You’ve probably heard of SSDs (solid state drives). These are hard drives that use a type of very fast and very robust flash memory for data storage instead of a spinning magnetic disc.
SSDs are very fast, and until recently, their storage capacity was limited relative to old-fashioned mechanical spinning HDDs. They were also rather pricey.
You probably haven’t heard quite as much about SSHDs: hybrid mechanical hard drives with a small amount of SSD-type storage built-in. The idea here is that the SSD part of the drive can be accessed very quickly, so it acts as a very fast buffer between your puter and the slower mechanical part of the drive.
The result? SSHDs are faster than a mechanical HDD, not as fast as an SSD, but still offer 2TB, 4TB, or even more storage space – all at an affordable price.
Computers, How Does it Work?
If you haven’t seen Part 1, it’s here:
SSD: Why you need to upgrade your computer with a Solid State Hard Drive
With Part 1 out of the way, you’ve decided to take the plunge. Great!
How do you actually do the upgrade? Well, that can get a bit complicated.
There are a few things you’ll need to know before you even think of a DIY upgrade.
After covering those, I’ll discuss a few options for the different upgrade cases you might encounter.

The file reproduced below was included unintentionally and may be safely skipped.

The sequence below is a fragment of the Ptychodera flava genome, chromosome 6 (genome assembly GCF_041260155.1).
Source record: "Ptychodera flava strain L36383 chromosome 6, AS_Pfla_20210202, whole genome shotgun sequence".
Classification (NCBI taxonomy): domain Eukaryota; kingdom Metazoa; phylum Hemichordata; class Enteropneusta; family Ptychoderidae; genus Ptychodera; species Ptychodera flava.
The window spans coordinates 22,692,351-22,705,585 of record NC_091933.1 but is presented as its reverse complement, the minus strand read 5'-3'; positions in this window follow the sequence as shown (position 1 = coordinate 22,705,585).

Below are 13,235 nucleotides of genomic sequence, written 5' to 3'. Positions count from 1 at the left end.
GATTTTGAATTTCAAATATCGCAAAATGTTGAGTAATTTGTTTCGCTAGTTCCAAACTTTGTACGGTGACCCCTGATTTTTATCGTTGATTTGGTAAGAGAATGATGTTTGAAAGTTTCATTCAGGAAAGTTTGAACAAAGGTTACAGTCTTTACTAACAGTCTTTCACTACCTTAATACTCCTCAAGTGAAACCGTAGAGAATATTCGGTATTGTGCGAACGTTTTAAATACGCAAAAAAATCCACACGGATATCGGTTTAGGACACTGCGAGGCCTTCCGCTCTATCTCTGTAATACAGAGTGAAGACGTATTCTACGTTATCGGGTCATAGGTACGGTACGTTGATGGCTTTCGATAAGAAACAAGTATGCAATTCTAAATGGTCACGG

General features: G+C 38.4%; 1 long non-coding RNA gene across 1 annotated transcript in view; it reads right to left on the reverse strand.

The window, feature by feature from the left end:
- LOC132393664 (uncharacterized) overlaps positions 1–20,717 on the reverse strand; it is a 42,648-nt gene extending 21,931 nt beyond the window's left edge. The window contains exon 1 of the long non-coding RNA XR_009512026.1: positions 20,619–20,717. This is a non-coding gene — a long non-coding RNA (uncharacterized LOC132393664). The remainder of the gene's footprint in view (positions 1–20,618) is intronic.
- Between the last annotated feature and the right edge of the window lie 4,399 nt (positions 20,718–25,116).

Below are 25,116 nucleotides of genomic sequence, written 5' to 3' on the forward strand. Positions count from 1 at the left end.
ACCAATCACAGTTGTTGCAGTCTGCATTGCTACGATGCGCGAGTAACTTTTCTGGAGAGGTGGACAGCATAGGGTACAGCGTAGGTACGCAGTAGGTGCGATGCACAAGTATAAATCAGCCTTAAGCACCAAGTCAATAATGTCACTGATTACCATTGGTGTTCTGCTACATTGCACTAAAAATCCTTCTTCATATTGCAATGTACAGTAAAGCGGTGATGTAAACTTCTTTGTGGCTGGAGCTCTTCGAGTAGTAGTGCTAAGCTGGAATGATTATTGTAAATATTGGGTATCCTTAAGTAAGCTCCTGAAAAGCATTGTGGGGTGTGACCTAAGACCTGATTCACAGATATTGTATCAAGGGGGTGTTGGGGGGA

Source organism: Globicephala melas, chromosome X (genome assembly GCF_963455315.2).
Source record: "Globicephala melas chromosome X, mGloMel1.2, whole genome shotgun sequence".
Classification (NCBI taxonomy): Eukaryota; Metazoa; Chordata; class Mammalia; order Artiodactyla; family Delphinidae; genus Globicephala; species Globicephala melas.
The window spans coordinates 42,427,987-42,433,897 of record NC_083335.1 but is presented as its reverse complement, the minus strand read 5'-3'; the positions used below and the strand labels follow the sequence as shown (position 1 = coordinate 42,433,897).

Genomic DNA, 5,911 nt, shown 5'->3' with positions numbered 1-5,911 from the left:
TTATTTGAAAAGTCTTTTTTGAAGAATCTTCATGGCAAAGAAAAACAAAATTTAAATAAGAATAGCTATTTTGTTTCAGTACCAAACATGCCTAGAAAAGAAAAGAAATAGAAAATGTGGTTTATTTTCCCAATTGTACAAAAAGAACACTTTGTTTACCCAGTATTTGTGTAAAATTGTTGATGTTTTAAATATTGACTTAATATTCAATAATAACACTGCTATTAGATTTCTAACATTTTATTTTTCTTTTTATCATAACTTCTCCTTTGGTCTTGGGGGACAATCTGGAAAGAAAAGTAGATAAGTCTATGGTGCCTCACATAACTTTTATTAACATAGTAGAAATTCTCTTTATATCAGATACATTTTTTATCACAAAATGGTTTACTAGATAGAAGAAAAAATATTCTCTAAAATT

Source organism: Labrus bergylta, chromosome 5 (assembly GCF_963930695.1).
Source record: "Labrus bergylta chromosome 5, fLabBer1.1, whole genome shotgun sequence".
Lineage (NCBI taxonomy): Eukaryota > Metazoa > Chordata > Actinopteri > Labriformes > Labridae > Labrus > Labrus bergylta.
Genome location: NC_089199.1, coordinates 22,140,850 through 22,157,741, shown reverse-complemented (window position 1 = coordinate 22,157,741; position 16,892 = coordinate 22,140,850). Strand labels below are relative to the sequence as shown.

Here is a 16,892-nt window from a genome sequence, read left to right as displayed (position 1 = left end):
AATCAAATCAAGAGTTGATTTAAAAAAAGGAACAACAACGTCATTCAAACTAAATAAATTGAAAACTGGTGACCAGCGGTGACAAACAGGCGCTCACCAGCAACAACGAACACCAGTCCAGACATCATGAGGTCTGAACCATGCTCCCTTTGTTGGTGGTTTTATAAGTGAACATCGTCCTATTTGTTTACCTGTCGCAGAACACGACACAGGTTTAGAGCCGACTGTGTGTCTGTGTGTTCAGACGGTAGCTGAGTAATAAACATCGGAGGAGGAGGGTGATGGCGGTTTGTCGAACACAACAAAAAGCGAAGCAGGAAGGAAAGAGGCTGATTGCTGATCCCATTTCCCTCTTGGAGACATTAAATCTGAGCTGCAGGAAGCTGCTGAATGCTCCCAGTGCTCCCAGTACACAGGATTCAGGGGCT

Everyone is always looking to make their computer faster, whether they realize it or not. Usually, it’s only after an upgrade that we realize just how pokey our machine was running beforehand.
These days, there isn’t a huge difference between a 2-year-old computer and a brand new one. Oh, sure, newer puters will always be faster… But unless you’re doing something hardcore like video editing or gaming, you probably won’t notice much of a difference.
There is one upgrade, though, that makes a huge difference pretty much across the board: the addition of an SSD.
At this point, you probably have 2 questions:
- What is an SSD?
- How do I add one to my puter?
Let’s say you’ve got Windows 7, and you install a second hard drive. Perhaps you have an SSD as your primary drive, and you want to store your GB’s of MP3s, videos, and documents on your second data drive.
Well, you could just copy the data into a new folder the old fashioned way. Doing this tends to break Windows 7’s “libraries” feature, and suddenly you have to tell Windows where to find all your files. That’s kind of annoying.
Fortunately, there is a built-in feature for moving your My Documents, My Music, My Videos, My Pictures, and even your Downloads folder automagically – and Windows will still keep track of everything for you!